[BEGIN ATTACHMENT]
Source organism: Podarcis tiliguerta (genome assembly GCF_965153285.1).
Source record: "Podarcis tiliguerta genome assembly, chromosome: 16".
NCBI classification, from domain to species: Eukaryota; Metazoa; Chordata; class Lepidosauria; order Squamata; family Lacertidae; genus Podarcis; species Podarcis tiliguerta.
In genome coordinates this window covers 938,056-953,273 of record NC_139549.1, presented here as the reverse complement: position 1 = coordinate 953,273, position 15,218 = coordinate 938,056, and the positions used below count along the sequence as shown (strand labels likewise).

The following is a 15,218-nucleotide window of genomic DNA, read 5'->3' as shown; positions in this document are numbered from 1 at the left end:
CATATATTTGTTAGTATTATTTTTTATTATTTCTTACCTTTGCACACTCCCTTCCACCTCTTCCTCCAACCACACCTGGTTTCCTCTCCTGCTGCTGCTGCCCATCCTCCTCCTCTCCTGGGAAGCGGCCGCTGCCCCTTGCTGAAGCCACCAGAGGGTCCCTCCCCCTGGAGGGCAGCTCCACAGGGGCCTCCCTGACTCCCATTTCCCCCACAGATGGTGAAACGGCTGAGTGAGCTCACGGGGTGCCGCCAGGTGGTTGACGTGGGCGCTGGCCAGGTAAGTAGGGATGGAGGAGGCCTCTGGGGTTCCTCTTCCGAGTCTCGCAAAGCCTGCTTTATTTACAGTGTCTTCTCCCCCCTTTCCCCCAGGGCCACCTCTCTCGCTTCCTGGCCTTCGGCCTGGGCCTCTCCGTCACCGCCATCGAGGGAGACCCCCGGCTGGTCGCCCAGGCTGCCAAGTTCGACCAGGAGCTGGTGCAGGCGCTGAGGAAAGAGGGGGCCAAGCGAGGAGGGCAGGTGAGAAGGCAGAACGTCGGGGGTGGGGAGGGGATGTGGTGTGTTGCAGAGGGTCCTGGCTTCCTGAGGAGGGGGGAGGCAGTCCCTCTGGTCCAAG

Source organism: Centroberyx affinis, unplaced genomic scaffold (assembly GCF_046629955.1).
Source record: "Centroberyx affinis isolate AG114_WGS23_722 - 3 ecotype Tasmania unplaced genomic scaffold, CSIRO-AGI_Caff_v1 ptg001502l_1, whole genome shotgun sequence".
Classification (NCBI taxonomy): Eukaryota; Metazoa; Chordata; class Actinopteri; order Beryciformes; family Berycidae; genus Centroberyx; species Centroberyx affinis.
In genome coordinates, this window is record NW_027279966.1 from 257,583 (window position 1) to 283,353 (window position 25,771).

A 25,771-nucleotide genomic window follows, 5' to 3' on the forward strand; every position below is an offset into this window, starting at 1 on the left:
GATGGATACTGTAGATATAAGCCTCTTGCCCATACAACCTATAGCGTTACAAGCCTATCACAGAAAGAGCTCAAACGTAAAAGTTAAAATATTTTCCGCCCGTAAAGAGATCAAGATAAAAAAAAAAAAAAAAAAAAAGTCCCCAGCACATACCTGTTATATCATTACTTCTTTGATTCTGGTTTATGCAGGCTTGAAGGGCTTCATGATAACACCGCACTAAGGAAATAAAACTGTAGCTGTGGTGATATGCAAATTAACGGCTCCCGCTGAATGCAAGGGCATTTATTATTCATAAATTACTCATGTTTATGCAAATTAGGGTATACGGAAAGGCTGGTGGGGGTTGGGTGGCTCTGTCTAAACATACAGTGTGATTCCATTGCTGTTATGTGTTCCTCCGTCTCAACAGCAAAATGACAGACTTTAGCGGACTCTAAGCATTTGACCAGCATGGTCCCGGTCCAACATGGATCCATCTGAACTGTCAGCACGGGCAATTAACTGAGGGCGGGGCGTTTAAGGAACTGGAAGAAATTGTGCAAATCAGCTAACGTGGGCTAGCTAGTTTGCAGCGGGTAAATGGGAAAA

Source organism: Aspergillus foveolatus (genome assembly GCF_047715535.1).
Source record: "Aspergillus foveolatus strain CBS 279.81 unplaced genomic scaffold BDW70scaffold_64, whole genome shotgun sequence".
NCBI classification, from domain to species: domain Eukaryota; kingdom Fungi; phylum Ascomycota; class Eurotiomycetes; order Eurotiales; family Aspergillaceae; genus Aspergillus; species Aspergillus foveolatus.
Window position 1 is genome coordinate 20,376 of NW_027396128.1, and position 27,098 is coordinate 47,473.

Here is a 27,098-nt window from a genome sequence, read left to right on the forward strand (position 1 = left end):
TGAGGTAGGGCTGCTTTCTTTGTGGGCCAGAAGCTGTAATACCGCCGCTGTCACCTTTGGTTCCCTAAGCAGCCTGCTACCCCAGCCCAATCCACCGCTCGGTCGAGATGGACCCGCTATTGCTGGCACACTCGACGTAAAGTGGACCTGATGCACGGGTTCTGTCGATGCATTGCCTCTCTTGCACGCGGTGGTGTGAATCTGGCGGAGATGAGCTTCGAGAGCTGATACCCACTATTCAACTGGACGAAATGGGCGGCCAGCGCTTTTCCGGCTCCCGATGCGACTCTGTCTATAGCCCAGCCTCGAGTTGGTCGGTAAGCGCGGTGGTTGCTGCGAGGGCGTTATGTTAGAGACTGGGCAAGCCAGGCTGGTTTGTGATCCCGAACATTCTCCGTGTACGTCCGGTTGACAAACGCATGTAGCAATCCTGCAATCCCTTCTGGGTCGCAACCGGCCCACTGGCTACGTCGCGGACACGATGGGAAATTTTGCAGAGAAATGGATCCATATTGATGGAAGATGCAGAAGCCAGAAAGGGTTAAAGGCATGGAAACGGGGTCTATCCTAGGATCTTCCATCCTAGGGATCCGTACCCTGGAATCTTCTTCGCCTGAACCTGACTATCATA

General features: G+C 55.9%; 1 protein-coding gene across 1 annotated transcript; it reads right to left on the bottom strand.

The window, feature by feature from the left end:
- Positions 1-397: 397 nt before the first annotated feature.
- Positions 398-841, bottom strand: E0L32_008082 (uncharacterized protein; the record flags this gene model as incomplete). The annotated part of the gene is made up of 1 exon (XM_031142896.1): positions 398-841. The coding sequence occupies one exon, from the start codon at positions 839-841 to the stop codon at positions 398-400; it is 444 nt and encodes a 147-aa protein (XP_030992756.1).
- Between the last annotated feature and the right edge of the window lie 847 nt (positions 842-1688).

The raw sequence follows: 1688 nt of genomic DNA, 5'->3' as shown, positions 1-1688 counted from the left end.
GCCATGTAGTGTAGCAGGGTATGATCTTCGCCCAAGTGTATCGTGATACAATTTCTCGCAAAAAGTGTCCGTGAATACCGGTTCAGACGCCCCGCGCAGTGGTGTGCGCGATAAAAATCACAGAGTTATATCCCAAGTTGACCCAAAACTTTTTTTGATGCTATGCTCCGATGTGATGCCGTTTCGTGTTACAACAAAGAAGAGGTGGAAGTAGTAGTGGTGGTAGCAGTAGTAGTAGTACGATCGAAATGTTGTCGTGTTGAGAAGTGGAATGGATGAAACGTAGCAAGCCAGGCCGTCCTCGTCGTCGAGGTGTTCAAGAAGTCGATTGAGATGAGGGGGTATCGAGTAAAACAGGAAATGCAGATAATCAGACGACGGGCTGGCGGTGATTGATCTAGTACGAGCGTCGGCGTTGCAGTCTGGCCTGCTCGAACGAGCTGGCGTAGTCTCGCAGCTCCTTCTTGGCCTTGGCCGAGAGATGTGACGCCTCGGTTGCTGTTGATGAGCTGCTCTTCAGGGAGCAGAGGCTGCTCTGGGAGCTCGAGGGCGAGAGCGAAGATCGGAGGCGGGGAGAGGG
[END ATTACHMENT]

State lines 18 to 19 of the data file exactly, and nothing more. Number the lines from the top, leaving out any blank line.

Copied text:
TGAGGTAGGGCTGCTTTCTTTGTGGGCCAGAAGCTGTAATACCGCCGCTGTCACCTTTGGTTCCCTAAGCAGCCTGCTACCCCAGCCCAATCCACCGCTCGGTCGAGATGGACCCGCTATTGCTGGCACACTCGACGTAAAGTGGACCTGATGCACGGGTTCTGTCGATGCATTGCCTCTCTTGCACGCGGTGGTGTGAATCTGGCGGAGATGAGCTTCGAGAGCTGATACCCACTATTCAACTGGACGAAATGGGCGGCCAGCGCTTTTCCGGCTCCCGATGCGACTCTGTCTATAGCCCAGCCTCGAGTTGGTCGGTAAGCGCGGTGGTTGCTGCGAGGGCGTTATGTTAGAGACTGGGCAAGCCAGGCTGGTTTGTGATCCCGAACATTCTCCGTGTACGTCCGGTTGACAAACGCATGTAGCAATCCTGCAATCCCTTCTGGGTCGCAACCGGCCCACTGGCTACGTCGCGGACACGATGGGAAATTTTGCAGAGAAATGGATCCATATTGATGGAAGATGCAGAAGCCAGAAAGGGTTAAAGGCATGGAAACGGGGTCTATCCTAGGATCTTCCATCCTAGGGATCCGTACCCTGGAATCTTCTTCGCCTGAACCTGACTATCATA

General features: G+C 55.9%; 1 protein-coding gene across 1 annotated transcript; it reads right to left on the bottom strand.